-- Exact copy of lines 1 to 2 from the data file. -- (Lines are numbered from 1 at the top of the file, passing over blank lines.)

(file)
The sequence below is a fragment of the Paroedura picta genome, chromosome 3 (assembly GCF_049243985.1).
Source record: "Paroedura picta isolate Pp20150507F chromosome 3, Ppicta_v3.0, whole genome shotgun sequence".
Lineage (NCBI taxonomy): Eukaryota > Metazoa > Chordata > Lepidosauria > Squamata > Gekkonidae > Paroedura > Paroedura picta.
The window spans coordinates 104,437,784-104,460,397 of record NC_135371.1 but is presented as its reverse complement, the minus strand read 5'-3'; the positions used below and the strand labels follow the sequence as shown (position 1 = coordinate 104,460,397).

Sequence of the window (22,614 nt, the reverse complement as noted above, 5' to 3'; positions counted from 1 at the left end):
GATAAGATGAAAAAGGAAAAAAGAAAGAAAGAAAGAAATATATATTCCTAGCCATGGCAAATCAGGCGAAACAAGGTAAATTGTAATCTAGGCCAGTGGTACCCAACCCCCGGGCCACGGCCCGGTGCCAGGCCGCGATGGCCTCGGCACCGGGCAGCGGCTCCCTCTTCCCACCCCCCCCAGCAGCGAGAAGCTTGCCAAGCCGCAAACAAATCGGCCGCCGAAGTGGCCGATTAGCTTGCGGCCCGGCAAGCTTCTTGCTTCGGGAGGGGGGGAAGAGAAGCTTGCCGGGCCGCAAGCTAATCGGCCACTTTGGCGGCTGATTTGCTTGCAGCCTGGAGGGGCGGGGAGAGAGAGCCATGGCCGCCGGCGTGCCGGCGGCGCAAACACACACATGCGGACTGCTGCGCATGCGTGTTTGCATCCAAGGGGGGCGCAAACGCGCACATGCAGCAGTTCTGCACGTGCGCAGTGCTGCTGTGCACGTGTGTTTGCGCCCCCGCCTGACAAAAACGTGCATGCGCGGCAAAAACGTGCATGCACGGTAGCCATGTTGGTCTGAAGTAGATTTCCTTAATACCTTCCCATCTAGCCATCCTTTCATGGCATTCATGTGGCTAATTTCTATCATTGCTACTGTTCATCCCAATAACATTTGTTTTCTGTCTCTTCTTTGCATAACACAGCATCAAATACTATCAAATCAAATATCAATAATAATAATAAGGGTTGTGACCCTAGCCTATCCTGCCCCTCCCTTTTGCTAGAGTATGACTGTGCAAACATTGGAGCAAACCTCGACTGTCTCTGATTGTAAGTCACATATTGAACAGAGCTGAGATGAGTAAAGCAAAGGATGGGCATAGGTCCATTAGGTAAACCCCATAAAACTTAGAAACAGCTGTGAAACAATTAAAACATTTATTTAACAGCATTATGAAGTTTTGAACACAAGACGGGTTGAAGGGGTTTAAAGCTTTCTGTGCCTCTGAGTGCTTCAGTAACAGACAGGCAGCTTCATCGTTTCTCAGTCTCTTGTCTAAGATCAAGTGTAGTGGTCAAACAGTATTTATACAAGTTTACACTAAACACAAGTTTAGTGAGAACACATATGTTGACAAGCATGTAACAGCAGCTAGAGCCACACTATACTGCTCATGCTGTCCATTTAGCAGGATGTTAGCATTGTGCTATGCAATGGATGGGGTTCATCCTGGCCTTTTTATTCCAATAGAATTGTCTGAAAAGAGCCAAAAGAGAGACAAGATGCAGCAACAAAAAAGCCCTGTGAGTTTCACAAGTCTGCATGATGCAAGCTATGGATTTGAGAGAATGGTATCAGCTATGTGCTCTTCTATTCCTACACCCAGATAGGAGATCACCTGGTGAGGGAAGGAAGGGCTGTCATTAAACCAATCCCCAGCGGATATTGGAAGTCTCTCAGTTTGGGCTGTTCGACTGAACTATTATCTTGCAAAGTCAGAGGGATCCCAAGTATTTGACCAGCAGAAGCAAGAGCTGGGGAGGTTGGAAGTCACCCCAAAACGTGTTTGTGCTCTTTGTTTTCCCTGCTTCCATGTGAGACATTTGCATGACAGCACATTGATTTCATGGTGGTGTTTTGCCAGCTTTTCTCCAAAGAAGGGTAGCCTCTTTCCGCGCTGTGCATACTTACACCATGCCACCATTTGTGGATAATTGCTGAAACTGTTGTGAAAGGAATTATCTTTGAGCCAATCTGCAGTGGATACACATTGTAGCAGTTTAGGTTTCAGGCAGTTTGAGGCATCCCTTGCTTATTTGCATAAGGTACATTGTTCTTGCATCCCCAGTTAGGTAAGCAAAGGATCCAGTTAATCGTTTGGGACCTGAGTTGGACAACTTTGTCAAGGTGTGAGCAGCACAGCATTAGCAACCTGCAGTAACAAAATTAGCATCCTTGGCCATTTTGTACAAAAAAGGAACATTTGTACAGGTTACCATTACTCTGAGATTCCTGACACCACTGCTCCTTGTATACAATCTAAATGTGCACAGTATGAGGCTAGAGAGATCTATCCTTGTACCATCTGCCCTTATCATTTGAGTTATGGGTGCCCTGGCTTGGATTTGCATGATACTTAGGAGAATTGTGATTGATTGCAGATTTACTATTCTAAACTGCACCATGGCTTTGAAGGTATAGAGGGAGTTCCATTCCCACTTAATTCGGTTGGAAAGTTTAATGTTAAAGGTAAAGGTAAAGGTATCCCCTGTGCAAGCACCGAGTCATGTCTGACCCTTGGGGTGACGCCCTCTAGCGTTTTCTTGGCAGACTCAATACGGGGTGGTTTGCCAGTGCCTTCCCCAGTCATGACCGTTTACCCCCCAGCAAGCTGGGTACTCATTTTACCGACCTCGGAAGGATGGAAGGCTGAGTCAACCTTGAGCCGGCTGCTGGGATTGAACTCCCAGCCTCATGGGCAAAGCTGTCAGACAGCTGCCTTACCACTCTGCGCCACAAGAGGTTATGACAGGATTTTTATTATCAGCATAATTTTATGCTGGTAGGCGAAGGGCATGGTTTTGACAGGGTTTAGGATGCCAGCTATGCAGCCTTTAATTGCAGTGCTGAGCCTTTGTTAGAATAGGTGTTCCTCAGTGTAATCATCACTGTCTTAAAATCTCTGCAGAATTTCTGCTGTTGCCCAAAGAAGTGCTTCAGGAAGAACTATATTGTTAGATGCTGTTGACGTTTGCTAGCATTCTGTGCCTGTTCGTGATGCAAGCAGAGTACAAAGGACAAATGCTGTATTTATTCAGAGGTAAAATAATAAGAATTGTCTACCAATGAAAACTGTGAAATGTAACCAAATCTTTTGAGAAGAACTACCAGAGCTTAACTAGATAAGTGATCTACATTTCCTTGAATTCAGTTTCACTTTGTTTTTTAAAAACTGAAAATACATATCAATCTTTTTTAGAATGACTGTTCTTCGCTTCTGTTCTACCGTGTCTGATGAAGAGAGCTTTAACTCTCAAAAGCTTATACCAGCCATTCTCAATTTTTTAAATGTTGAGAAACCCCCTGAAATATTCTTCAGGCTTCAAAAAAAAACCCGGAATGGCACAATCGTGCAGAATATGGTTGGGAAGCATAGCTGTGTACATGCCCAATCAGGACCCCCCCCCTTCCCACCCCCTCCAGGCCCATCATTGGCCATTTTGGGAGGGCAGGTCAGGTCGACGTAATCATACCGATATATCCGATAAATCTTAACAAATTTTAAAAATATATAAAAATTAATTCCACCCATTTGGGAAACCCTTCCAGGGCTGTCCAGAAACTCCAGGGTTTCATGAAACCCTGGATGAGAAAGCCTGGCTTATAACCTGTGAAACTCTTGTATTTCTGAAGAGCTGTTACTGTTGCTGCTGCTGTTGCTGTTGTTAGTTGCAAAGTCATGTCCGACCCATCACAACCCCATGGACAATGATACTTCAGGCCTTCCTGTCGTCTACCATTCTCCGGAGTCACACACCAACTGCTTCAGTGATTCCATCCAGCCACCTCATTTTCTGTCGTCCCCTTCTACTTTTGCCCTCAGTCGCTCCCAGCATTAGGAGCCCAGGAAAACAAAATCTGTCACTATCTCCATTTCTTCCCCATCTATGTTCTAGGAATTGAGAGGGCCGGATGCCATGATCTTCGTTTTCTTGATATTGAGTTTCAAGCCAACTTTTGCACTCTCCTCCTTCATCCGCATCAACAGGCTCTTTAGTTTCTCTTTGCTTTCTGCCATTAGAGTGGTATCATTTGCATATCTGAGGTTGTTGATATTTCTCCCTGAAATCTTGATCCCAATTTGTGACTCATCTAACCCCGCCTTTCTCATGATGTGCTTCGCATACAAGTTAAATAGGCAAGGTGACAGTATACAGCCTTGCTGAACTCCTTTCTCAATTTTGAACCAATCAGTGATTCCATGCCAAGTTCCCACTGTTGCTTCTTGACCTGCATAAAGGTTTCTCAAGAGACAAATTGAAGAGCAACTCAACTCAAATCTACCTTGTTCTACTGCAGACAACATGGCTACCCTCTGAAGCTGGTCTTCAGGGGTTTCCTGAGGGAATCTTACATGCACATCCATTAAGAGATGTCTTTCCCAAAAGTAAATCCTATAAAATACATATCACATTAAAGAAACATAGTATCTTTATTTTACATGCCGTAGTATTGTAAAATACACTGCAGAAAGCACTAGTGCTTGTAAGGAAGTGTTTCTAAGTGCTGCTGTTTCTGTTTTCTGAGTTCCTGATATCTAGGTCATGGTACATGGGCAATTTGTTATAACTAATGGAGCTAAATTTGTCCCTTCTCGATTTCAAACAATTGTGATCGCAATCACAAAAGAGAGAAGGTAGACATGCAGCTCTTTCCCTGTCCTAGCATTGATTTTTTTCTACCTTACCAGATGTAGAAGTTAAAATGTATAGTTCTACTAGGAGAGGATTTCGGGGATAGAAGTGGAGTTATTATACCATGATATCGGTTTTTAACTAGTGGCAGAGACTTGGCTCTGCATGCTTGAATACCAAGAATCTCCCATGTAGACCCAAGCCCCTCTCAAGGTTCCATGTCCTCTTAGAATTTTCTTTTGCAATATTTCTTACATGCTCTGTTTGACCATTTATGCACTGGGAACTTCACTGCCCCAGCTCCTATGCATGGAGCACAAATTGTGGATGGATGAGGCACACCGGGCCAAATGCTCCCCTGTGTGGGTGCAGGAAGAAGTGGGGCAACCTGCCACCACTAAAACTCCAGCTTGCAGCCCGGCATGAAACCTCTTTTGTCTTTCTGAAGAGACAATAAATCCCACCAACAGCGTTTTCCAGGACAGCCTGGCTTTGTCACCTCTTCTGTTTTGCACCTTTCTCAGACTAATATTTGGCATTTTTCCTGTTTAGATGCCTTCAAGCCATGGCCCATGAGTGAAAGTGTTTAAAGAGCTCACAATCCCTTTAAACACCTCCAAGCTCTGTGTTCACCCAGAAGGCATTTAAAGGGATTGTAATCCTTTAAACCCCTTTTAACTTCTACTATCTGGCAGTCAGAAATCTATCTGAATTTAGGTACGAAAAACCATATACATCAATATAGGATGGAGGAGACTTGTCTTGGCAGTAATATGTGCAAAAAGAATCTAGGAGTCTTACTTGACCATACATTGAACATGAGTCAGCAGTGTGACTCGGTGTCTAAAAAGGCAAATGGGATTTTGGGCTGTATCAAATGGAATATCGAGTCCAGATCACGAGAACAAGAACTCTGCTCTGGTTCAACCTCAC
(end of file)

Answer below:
The sequence below is a fragment of the Paroedura picta genome, chromosome 3 (assembly GCF_049243985.1).
Source record: "Paroedura picta isolate Pp20150507F chromosome 3, Ppicta_v3.0, whole genome shotgun sequence".